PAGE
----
When I reached them they were just standing there close together in quiet thought.  I asked them what they had been talking about.  Both smiled while looking reflectively at the monument.  They both shared the story, interrupting with their own memories of Memorial Day's past.  They told how when they as children would march from their school to this monument with roses.  When they arrived, they would all scatter the peddles around the white marble obelisk, singing a special song for the occasion.

There were orations, choirs, and special guest - it was a very big day each year in Chesterfield County.  It was a tradition that started on Memorial Day of May 10, 1867.  The tradition ended in 1961.

But there was more to the telling.  Pat and Murdoch told me not only of those days but about the old Confederate veterans who were in attendance, quietly standing among children.  Murdoch looked at me and said that as children, those veterans seemed so old to us back then.  Now we are the old soldiers standing here.

That was my favorite moment during our reunion.

Finlayson Family Reunion 1997, Cheraw, South Carolina

Monday, May 2, 2011

long drive through a short weekend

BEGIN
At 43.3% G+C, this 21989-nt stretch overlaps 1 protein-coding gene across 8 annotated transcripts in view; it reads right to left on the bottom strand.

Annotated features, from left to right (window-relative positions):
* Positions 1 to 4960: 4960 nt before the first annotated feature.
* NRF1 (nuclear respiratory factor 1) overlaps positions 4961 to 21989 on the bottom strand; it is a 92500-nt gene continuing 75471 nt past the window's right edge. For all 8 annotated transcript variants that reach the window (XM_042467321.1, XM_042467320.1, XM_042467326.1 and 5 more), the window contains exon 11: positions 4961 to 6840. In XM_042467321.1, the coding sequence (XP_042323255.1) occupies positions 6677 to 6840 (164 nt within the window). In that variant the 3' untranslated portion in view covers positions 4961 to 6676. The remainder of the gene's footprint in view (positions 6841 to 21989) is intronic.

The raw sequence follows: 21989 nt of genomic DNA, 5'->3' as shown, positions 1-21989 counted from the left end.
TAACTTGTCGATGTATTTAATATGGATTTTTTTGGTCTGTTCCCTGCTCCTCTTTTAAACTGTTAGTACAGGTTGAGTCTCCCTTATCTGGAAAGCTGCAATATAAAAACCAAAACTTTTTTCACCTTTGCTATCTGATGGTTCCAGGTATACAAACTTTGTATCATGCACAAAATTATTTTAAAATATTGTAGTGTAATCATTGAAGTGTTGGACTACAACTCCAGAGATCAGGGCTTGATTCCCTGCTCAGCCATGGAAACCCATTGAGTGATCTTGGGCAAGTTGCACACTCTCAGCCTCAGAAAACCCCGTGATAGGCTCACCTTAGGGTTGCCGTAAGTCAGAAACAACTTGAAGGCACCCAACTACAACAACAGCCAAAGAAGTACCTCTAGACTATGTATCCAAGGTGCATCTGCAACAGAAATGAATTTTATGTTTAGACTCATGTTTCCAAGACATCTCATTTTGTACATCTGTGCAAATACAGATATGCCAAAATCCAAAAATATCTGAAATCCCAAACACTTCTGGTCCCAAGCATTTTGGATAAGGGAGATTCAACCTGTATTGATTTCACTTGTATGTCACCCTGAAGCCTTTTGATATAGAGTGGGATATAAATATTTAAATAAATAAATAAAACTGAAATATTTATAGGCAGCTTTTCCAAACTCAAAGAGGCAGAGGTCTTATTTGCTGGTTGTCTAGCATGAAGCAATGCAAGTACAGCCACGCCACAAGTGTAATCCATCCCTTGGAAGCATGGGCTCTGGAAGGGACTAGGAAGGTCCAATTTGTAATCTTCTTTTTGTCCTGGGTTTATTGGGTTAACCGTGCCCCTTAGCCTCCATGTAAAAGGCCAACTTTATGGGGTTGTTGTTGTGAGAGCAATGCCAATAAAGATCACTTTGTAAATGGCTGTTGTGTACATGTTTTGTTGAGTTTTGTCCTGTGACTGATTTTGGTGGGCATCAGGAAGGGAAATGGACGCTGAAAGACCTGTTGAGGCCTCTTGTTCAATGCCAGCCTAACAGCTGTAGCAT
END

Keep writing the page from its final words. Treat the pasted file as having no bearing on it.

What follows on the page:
Nothing much to say about this weekend.  We checked the kids out from school and drove-drove-drove.  The kids are great travelers.  We arrived around midnight at my sister Jennie's house in Fort Mill, SC.

There we hooked up with other family members, Mom, Brooky & Cindy.  Not much time to visit with each other...short or chopped-off conversations.  Little time to really  rest during the weekend.

We drove to Pat's funeral at Old St. David's Church.  It was a beautiful morning to see Pat off.  I took about 15 minutes to walk around downtown Cheraw with Katie.  There was little time for anything, but appreciative for the moments that I had.

We had to make too many stops back home to Alabama on Sunday.  We arrived in Etowah County as the sun was setting.  It was a good sleep last night after returning home.  I am very tired though...very tired.

While driving home I kept thinking how much I will miss uncle Pat.  We will no longer e-mail each other, no longer write each other, no longer talk on the phone.  Like my father - I will no longer see his sweet smiling face on this Earth again.  I will see him one day though.
Pat & Westbrook Finlayson